Further, the power sources of all circuit modules belonging to the same circuit module set are commonly controlled, therefore the number of the power supply switch circuits can be decreased in comparison with the case where power sources of individual circuit modules are controlled.

Further, when inspecting for faults, the presence of faults may be inspected for each circuit module set, therefore the inspection time can be shortened in comparison with the case of inspecting individual circuit modules.

Further, when information of a faulty circuit module is written into a fuse or other storage element forming the storage unit 70B, the information of the presence of faults may be written for each circuit module set, therefore the amount of information becomes smaller, and the time required for the write processing can be shortened.

14th Embodiment

Next, a 14 embodiment of the present invention will be explained. The present embodiment relates to a method of production of a semiconductor integrated circuit.

FIG. 43 is a flow chart showing an example of the method of production of the semiconductor integrated circuit shown in FIG. 21.

Step ST401

A circuit shown in FIG. 21 is formed on a semiconductor substrate.

Step ST402

For example, an outside inspection system generates a signal designating the circuit modules to be disconnected from all input/output units (P1 to p32) and inputs it to the signal input unit 80. The write processing has not yet been carried out for the storage unit 70 formed at step ST401 at this time, therefore a signal having a predetermined initial value is stored. Accordingly, the control unit 60 generates the control signals Sc1 to Sc32 so as to disconnect the circuit modules designated by the signal input to the signal input unit 80 from all input/output units.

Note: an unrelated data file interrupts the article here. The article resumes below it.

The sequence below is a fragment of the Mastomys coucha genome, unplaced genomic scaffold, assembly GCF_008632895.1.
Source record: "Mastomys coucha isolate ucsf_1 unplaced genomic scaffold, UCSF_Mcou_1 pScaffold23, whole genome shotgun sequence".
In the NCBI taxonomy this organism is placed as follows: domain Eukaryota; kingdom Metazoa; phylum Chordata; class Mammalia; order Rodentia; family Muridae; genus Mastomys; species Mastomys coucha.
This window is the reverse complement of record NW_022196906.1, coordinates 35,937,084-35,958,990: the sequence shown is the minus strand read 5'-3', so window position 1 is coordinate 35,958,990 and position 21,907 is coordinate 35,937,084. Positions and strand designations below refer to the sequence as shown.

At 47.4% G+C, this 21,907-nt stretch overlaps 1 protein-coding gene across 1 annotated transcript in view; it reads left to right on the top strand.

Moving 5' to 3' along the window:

Step ST403

By a scan path test or other inspection technique, the operations of the circuit modules connected to the input/output units at present are inspected.

Step ST404

It is judged whether or not the inspection of step ST403 detects a circuit module having a fault.

Steps ST405, ST406, and ST407

When it is judged at step ST404 that a circuit module having a fault is detected and then two or more faulty circuit modules in total including this faulty circuit module are detected, the semiconductor integrated circuit being inspected is judged defective and the processing ends (step ST407). On the other hand, when there is still only one detected faulty circuit module, a signal designating the detected faulty circuit module as the circuit module to be disconnected from all input/output units is supplied to the signal input unit 80 by the inspection system etc. (step ST406), and the inspection of step ST403 is carried out again.

Step ST408

When circuit module having a fault is not detected at step ST404, a signal designating any faulty circuit module to be disconnected from all input/output units is determined in response to the signal input to the signal input unit 80 at this time and written into the storage unit 70. For example, when the storage unit 70 is configured by a fuse, the processing of disconnecting the fuse is carried out. When the signal different from the initial value is written into the storage unit 70, the control unit 60 generates control signals Sc1 to Sc32 in response to the signal stored in this storage unit 70. Due to this, the circuit module judged as faulty in the inspection of step ST403 is disconnected from all input/output units.

An explanation was given above of several embodiments of the present invention, but the present invention is not limited to only the above embodiments and includes various modifications as well for example as will be explained next.